Submitted to: North American Journal of Aquaculture
Publication Type: Peer Reviewed Journal
Publication Acceptance Date: 3/30/2005
Publication Date: 7/1/2005
Citation: Torrans, E.L. 2005. Effect of Oxygen Management on Culture Performance of Channel Catfish Ictalurus punctatus in Earthen Ponds. North American Journal of Aquaculture. 67:275-288. Interpretive Summary: Channel catfish were produced in ¼-acre ponds in which the dissolved oxygen (DO) concentration was controlled using an automated oxygen monitor which also initiated aeration. When the DO concentration was maintained at or above 2.3 mg/L, feed consumption was reduced by 6% (compared to a high oxygen control treatment in which the DO concentration was maintained at or above 4.3 mg/L), but growth and net fish production were not significantly affected. However, when the DO concentration was allowed to fall as low as 1.3 mg/L (the lowest monthly average), feed consumption was reduced by 45%, average fish weight by 31% and net fish production by 54% compared to a high oxygen control treatment. Feed conversion was not significantly affected at any DO concentration tested. The results of this two-year study indicate that maintaining the DO concentration above 2.3 mg/L will allow for near-optimum growth and production of channel catfish while minimizing aeration costs.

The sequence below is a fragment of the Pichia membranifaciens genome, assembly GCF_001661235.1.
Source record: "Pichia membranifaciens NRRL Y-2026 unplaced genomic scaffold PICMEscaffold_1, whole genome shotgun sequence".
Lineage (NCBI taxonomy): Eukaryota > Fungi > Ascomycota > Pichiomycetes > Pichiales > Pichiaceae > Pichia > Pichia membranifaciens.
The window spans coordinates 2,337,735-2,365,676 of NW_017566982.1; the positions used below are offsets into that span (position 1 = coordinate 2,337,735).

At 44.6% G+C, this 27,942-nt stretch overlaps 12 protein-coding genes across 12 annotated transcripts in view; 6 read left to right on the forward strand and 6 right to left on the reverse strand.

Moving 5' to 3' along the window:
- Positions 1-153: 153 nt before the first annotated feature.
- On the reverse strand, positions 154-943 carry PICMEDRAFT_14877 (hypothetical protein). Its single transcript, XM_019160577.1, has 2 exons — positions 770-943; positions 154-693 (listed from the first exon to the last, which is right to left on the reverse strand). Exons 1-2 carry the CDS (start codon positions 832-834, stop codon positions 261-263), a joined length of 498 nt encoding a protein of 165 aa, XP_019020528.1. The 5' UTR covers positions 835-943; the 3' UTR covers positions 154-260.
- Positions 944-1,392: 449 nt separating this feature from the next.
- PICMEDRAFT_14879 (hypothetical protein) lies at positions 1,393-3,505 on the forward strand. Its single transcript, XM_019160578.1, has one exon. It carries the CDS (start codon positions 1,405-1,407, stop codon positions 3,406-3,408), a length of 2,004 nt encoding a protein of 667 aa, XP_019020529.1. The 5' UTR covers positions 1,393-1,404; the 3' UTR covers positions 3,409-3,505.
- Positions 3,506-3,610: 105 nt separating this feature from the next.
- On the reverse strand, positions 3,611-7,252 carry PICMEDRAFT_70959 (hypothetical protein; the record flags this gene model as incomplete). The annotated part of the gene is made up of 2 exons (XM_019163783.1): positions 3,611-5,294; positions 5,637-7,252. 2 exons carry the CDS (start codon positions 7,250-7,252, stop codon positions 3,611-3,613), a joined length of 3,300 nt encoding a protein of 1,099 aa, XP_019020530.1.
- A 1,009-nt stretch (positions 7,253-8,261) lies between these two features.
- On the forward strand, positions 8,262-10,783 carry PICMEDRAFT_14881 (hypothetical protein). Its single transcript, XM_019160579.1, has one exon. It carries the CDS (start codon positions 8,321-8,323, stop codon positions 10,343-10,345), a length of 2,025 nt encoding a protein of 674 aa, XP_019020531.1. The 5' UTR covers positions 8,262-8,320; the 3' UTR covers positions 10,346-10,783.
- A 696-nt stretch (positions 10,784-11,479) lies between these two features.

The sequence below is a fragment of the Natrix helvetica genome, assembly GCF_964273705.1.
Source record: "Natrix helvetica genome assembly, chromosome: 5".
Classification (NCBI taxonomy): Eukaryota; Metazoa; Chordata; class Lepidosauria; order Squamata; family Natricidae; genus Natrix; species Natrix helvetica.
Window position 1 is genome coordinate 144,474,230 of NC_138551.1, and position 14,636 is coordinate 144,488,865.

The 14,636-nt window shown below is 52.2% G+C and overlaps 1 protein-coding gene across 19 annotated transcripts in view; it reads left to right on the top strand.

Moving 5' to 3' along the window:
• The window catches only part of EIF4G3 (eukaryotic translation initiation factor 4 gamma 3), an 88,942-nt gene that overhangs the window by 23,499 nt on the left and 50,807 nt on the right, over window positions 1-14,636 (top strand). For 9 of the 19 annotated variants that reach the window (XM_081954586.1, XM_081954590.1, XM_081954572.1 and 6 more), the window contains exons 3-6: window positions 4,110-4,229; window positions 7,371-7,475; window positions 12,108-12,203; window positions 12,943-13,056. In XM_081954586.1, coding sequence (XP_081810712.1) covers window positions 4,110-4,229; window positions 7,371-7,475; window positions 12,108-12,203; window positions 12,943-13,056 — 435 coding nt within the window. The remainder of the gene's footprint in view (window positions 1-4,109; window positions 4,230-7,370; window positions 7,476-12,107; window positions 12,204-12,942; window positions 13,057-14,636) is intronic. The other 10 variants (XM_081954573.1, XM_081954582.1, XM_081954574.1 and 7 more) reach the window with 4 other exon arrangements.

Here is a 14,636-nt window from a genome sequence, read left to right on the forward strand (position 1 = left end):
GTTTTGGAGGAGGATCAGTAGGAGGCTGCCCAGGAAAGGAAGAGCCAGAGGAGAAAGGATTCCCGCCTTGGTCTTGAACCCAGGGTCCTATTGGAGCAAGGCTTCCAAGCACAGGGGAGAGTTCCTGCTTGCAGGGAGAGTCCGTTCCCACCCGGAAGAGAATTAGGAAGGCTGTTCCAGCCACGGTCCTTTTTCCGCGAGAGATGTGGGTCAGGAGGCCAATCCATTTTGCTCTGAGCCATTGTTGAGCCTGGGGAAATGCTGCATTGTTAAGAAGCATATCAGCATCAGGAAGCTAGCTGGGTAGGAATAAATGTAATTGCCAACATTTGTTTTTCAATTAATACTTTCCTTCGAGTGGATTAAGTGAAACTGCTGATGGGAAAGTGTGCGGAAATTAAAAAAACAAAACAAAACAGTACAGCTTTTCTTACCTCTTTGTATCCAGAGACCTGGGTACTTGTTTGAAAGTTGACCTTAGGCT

Technical Abstract: Increased aeration allows for higher feeding rates and increased fish production. However, the effect of dissolved oxygen (DO) concentrations on various production parameters remains unknown. The purpose of this two-year study was to determine the effect of daily minimum DO concentrations on food consumption, food conversion, growth and production of channel catfish grown in ponds. Each of six 0.1-ha ponds were equipped with three 0.37-kW (½-hp) aerators and one 0.37-kW circulator. Dissolved oxygen concentrations and temperatures were continuously monitored and recorded with a commercial oxygen monitor which also controlled aeration. Aeration was initiated in the high-oxygen treatment both years when the DO concentration dropped below 5.0 mg/L (mean 64% saturation from May through September); aeration was initiated in the low-oxygen treatment when the DO concentration dropped below 2.5 mg/L (32% saturation; 2001) or 1.5 mg/L (19% saturation; 2002). Fish were fed a commercial floating feed daily to apparent satiation. Compared to the control, delaying aeration until the DO concentration dropped below 2.5 mg/L reduced feed consumption by 6%. Other production parameters were not significantly different. Compared to the control, delaying aeration until the DO concentration dropped below 1.5 mg/L reduced food consumption (45% less), average fish weight (31% less), and net production (54% less). Even at the high feeding rates of 2002 (maximum of 680 kg/ha/day; 44,066 kg/ha total in one pond), other water quality variables were acceptable. Neither FCR nor survival was significantly different between treatments either year. There was little benefit in maintaining the minimum DO concentration above 2.5 mg/L in channel catfish production ponds. However, the reduced feed consumption and growth resulting from maintaining minimum DO concentrations lower than this may extend the culture period for food fish production. While these results cannot be extrapolated directly to large commercial ponds, it appears that feeding rates and resulting production may be increased above current commercial levels with increased aeration.